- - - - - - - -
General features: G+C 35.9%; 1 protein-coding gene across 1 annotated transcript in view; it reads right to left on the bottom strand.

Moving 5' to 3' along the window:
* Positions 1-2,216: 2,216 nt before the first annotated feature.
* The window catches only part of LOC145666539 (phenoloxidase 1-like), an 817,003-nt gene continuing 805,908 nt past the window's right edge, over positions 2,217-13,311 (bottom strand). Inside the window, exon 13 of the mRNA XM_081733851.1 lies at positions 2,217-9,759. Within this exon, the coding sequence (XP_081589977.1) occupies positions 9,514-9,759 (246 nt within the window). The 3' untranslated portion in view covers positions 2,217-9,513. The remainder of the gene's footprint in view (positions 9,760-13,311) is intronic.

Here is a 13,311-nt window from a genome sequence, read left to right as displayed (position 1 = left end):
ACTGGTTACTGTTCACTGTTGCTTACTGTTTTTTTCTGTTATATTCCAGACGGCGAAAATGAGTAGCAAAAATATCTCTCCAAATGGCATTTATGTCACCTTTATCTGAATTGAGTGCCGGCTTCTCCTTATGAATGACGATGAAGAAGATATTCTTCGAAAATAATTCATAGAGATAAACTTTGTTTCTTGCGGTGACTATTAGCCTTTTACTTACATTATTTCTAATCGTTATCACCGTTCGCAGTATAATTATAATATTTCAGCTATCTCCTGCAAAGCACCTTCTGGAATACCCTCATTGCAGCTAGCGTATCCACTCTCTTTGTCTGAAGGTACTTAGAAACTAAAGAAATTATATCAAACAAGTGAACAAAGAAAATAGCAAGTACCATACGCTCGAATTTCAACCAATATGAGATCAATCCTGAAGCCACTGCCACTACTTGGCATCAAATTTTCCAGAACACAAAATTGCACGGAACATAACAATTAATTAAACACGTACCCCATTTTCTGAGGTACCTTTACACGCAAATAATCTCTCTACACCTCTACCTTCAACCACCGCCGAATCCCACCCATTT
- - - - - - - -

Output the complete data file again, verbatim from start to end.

General features: G+C 35.9%; 1 protein-coding gene across 1 annotated transcript in view; it reads right to left on the bottom strand.

Moving 5' to 3' along the window:
* Positions 1-2,216: 2,216 nt before the first annotated feature.
* The window catches only part of LOC145666539 (phenoloxidase 1-like), an 817,003-nt gene continuing 805,908 nt past the window's right edge, over positions 2,217-13,311 (bottom strand). Inside the window, exon 13 of the mRNA XM_081733851.1 lies at positions 2,217-9,759. Within this exon, the coding sequence (XP_081589977.1) occupies positions 9,514-9,759 (246 nt within the window). The 3' untranslated portion in view covers positions 2,217-9,513. The remainder of the gene's footprint in view (positions 9,760-13,311) is intronic.

Here is a 13,311-nt window from a genome sequence, read left to right as displayed (position 1 = left end):
ACTGGTTACTGTTCACTGTTGCTTACTGTTTTTTTCTGTTATATTCCAGACGGCGAAAATGAGTAGCAAAAATATCTCTCCAAATGGCATTTATGTCACCTTTATCTGAATTGAGTGCCGGCTTCTCCTTATGAATGACGATGAAGAAGATATTCTTCGAAAATAATTCATAGAGATAAACTTTGTTTCTTGCGGTGACTATTAGCCTTTTACTTACATTATTTCTAATCGTTATCACCGTTCGCAGTATAATTATAATATTTCAGCTATCTCCTGCAAAGCACCTTCTGGAATACCCTCATTGCAGCTAGCGTATCCACTCTCTTTGTCTGAAGGTACTTAGAAACTAAAGAAATTATATCAAACAAGTGAACAAAGAAAATAGCAAGTACCATACGCTCGAATTTCAACCAATATGAGATCAATCCTGAAGCCACTGCCACTACTTGGCATCAAATTTTCCAGAACACAAAATTGCACGGAACATAACAATTAATTAAACACGTACCCCATTTTCTGAGGTACCTTTACACGCAAATAATCTCTCTACACCTCTACCTTCAACCACCGCCGAATCCCACCCATTT